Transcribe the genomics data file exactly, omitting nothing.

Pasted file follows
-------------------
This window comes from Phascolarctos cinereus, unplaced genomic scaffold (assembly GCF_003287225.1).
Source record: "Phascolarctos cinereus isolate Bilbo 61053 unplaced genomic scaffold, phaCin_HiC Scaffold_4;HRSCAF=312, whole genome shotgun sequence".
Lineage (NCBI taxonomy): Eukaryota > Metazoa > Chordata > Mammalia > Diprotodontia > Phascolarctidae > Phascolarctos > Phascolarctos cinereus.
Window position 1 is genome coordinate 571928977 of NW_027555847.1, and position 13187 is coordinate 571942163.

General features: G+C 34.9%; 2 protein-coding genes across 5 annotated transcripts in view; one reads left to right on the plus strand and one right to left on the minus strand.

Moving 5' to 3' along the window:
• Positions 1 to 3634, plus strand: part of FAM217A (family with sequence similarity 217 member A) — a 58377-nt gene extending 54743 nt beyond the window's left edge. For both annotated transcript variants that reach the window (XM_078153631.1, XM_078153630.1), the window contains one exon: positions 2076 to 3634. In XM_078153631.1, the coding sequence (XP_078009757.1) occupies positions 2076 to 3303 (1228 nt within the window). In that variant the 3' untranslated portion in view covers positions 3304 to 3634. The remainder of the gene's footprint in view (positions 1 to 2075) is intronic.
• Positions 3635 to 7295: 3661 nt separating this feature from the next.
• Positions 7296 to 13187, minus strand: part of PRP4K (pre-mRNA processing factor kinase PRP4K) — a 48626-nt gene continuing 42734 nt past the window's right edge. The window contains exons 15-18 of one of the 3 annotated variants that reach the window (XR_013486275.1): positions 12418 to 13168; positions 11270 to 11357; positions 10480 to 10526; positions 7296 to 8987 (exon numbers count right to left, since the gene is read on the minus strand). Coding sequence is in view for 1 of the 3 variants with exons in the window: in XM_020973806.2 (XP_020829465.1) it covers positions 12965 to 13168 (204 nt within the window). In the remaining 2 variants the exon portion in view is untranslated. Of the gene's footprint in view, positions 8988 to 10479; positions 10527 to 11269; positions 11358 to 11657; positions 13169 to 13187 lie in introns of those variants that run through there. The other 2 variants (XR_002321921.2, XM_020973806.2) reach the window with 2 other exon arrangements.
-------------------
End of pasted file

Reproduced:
This window comes from Phascolarctos cinereus, unplaced genomic scaffold (assembly GCF_003287225.1).
Source record: "Phascolarctos cinereus isolate Bilbo 61053 unplaced genomic scaffold, phaCin_HiC Scaffold_4;HRSCAF=312, whole genome shotgun sequence".
Lineage (NCBI taxonomy): Eukaryota > Metazoa > Chordata > Mammalia > Diprotodontia > Phascolarctidae > Phascolarctos > Phascolarctos cinereus.
Window position 1 is genome coordinate 571928977 of NW_027555847.1, and position 13187 is coordinate 571942163.

General features: G+C 34.9%; 2 protein-coding genes across 5 annotated transcripts in view; one reads left to right on the plus strand and one right to left on the minus strand.

Moving 5' to 3' along the window:
• Positions 1 to 3634, plus strand: part of FAM217A (family with sequence similarity 217 member A) — a 58377-nt gene extending 54743 nt beyond the window's left edge. For both annotated transcript variants that reach the window (XM_078153631.1, XM_078153630.1), the window contains one exon: positions 2076 to 3634. In XM_078153631.1, the coding sequence (XP_078009757.1) occupies positions 2076 to 3303 (1228 nt within the window). In that variant the 3' untranslated portion in view covers positions 3304 to 3634. The remainder of the gene's footprint in view (positions 1 to 2075) is intronic.
• Positions 3635 to 7295: 3661 nt separating this feature from the next.
• Positions 7296 to 13187, minus strand: part of PRP4K (pre-mRNA processing factor kinase PRP4K) — a 48626-nt gene continuing 42734 nt past the window's right edge. The window contains exons 15-18 of one of the 3 annotated variants that reach the window (XR_013486275.1): positions 12418 to 13168; positions 11270 to 11357; positions 10480 to 10526; positions 7296 to 8987 (exon numbers count right to left, since the gene is read on the minus strand). Coding sequence is in view for 1 of the 3 variants with exons in the window: in XM_020973806.2 (XP_020829465.1) it covers positions 12965 to 13168 (204 nt within the window). In the remaining 2 variants the exon portion in view is untranslated. Of the gene's footprint in view, positions 8988 to 10479; positions 10527 to 11269; positions 11358 to 11657; positions 13169 to 13187 lie in introns of those variants that run through there. The other 2 variants (XR_002321921.2, XM_020973806.2) reach the window with 2 other exon arrangements.